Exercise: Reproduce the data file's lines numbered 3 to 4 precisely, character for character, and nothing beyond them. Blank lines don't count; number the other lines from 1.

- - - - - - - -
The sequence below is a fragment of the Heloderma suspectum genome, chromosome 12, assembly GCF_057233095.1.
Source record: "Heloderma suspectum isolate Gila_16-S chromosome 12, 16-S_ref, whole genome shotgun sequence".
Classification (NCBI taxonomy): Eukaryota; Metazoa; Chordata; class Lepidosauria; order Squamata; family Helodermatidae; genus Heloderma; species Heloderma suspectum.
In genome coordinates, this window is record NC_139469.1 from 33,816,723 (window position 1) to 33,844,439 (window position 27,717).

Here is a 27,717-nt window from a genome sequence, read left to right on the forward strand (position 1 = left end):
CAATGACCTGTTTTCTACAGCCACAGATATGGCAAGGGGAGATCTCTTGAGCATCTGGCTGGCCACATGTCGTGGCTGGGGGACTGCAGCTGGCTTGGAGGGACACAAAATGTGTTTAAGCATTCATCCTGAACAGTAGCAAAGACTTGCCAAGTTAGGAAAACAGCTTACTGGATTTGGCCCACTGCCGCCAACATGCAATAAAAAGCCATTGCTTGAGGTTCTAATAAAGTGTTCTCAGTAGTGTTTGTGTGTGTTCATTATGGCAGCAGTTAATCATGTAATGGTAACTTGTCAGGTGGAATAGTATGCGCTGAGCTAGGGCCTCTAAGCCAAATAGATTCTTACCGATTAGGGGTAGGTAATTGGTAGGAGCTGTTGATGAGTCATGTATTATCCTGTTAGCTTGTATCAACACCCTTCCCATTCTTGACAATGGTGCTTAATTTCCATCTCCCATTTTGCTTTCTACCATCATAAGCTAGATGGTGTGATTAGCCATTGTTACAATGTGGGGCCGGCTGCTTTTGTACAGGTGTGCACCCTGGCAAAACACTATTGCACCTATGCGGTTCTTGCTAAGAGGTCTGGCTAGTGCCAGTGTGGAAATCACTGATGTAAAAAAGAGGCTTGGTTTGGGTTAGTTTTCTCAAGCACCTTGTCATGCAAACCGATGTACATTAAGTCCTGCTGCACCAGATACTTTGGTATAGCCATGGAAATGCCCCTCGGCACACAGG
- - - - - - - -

Classification (NCBI taxonomy): Eukaryota; Metazoa; Chordata; class Lepidosauria; order Squamata; family Helodermatidae; genus Heloderma; species Heloderma suspectum.
In genome coordinates, this window is record NC_139469.1 from 33,816,723 (window position 1) to 33,844,439 (window position 27,717).